I have read through every single reply it’s all been good information I too was diagnosed near a birthday two years ago in April…changed my life … I to had no one to talk to about it! I also am thin and find it hard to maintain my weight. I went to an adult type 1 diabetics camp this summer it is in Nj , but people come from all over the US. It was great to be with all ages of people just like me. To hear someone’s glucose monitor go off and everyone looks to see if it’s theirs made me feel normal! I have read several books bright spots and land mines and think like a pancreas these books are very helpful. I’m eating foods now I never thought I would ever eat and they’re actually pretty darn good if you want some recipes message me. While it is a challenge EVERY day I too wish I knew someone who had type 1…my husband is very supportive as my friends…but the camp I went to really helped…some hospitals have support groups also… I take MDI…and because I am thin and not enough real estate for the glucose monitor and a pump, I use the glucose monitor only. It is a life saver and I now have my a1c where it needs to be.
These forums helped me a lot and the internet… the more info you get should make your life a little more normal
I’m always willing to try new recipes that actually taste good lol
Hi Lilly, congratulations on your 160! It’s fantastic when the dang numbers stay where you actually want them to.
I’m sorry you’re having so much trouble with your diabetes right now, but I think most of the other people that answered are right - it’s normal to feel angry, especially early on. I was diagnosed when I was a kid and I remember one night where I just didn’t want to eat even though I was starving because then I’d have to take insulin for dinner when no one else had to. I was furious with my dad because he made me take it anyway. It was more than ten years ago but I remember that anger and just wanting so bad to be normal again.
I hope you’ll take your insulin. I know it sucks, but you really will feel better. And that is what all of us here want for you. And more BGs in the 100’s! (crosses fingers and prays hard)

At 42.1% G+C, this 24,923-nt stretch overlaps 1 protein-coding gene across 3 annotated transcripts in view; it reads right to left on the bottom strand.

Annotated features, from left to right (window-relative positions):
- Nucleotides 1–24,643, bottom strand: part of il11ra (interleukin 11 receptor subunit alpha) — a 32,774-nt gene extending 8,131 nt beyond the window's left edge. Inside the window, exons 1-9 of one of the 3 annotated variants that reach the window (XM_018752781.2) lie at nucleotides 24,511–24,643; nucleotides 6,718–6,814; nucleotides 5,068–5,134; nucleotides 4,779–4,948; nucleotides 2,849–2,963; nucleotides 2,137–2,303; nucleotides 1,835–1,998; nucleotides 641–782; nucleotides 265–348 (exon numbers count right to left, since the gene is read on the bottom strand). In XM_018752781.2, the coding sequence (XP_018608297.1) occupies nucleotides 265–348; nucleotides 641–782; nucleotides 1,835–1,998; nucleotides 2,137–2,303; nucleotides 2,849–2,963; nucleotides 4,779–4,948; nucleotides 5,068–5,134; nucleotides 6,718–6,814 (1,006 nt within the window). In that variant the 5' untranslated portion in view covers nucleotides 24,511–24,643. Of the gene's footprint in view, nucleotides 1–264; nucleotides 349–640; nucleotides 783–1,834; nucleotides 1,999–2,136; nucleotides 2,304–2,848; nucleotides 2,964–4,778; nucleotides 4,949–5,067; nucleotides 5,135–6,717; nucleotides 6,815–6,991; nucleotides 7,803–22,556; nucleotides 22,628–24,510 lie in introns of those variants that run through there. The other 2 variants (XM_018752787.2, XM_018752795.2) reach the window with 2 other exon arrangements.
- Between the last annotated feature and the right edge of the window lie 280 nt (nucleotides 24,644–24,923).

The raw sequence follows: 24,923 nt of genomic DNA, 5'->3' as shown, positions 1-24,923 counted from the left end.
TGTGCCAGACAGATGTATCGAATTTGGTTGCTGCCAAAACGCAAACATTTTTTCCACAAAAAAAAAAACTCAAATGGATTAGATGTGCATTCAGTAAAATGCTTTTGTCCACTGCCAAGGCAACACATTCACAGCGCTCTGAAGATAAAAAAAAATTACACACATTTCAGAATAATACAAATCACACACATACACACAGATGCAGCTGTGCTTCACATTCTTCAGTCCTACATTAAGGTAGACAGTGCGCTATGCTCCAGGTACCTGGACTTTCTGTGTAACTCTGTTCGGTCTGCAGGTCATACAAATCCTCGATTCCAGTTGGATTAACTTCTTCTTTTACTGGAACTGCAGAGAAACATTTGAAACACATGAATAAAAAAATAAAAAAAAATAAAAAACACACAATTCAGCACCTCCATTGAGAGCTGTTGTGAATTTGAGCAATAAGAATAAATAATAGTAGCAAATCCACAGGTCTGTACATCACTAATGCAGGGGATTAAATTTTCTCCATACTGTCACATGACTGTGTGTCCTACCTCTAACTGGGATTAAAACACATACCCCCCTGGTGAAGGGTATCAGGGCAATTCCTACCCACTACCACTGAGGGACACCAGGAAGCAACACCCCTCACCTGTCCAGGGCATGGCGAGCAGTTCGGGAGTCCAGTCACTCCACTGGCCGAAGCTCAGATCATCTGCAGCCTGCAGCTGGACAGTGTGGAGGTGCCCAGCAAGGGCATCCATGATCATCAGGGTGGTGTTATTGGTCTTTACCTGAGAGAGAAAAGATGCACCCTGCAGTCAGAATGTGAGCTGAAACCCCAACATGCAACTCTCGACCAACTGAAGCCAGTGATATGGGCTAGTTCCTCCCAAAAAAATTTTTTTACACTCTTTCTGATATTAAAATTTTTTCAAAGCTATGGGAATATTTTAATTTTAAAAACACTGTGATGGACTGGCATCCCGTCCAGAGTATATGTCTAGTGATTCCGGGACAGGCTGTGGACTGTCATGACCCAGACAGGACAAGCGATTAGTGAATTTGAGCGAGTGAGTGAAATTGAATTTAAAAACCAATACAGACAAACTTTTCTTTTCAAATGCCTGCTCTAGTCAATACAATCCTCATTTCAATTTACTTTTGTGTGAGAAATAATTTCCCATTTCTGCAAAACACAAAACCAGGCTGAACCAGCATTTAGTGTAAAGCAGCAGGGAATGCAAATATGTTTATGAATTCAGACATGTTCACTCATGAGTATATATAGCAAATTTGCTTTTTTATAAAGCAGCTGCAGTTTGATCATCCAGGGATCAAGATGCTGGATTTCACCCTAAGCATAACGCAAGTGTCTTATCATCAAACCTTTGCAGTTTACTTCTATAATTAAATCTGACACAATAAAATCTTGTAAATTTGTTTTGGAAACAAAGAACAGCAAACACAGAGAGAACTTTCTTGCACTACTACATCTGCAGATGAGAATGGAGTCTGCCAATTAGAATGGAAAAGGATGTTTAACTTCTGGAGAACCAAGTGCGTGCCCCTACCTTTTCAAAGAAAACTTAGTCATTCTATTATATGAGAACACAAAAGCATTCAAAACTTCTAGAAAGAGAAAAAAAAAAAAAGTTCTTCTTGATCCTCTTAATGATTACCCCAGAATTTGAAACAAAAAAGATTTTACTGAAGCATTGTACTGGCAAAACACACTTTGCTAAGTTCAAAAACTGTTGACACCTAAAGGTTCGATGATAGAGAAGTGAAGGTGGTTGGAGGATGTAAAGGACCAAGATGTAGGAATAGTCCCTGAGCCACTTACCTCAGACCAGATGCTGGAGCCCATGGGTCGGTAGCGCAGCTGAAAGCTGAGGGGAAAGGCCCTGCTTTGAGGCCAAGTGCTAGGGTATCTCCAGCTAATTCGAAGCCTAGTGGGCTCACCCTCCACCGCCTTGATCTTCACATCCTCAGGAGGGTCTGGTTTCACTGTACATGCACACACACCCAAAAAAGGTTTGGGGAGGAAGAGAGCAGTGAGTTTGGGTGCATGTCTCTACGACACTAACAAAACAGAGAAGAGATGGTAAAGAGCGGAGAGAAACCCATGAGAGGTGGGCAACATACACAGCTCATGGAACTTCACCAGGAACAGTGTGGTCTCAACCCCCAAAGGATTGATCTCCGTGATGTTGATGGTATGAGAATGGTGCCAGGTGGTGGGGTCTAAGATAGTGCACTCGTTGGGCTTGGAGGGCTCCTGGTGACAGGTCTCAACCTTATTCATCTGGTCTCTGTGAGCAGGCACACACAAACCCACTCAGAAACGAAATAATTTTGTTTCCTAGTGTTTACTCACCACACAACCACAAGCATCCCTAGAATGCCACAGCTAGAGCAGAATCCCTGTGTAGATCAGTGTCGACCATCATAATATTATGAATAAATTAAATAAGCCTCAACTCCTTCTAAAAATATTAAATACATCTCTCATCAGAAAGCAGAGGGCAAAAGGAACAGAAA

I have wanted to reply since I first read your post, but have struggled with what to say. Part of me felt really angry with you; I have a daughter who is your age, and the thought of her not taking care of herself made me feel angry and sorry for your family. I even talked to my daughter about how I felt, and she helped me understand your feelings much better; she is a very empathetic person, much more than me. She pointed out that you know you’re hurting yourself, but that your depression and anxiety about being isolated were pushing you to act in self-destructive ways. Diabetes can seem overwhelming, and seem like it’s taking over your life and leaving you helpless and alone. But you are not alone in this, and you are definitely not helpless, and if I can help you understand anything, that is it. I want to help you understand what maybe you don’t realize yet, but you can: that you can have a “normal” life, and be happy and healthy. You have already learned the hard lesson: what can happen if you don’t deal with this. Here’s the good lesson though, that it actually takes a lifetime to realize: you don’t have to suffer these issues. But you must take control of diabetes, and not let diabetes control you. Period. I don’t say this lightly, like it’s really easy, but it doesn’t have to be as hard as you’re feeling it is right now. You need to have a group of people to talk to; every day if you need it. People on this site are a great for that. Talk to as many people with Type 1 as often as you can, maybe find a Meetup of T1’s in your area. But you CAN do it, and once you find control, you will realize you are normal. You just have diabetes. I’ve been type 1 for over 32 years, (diagnosed 9 months before I got pregnant with my first daughter,) and I have zero complications, and I would never say I have perfect control, and I’m always learning. I also have a very normal life, a normal job, a normal family. NOT a diabetic job, diabetic life, diabetic family… You know what I’m saying. DO NOT let this condition take your life from you, literally or figuratively. Search this site; there are people who have had this for over 70 years, some without any major issues. This can be you, too, it really can! Think of people you met in the past before you were diagnosed and felt consumed with this disease. Statistically, some of them likely had diabetes, cancer, suffered trauma, etc, but you didn’t know, because you didn’t need to. And people you meet don’t need to know your issues, and won’t unless you want them to. You’re a valuable person with probably many interests, hopes, dreams, and a life to live. You will face many hardships in life, and this may not even be the worst one, but you’ll get through them all if you refuse to let them define you. You can do this, and we all have your back!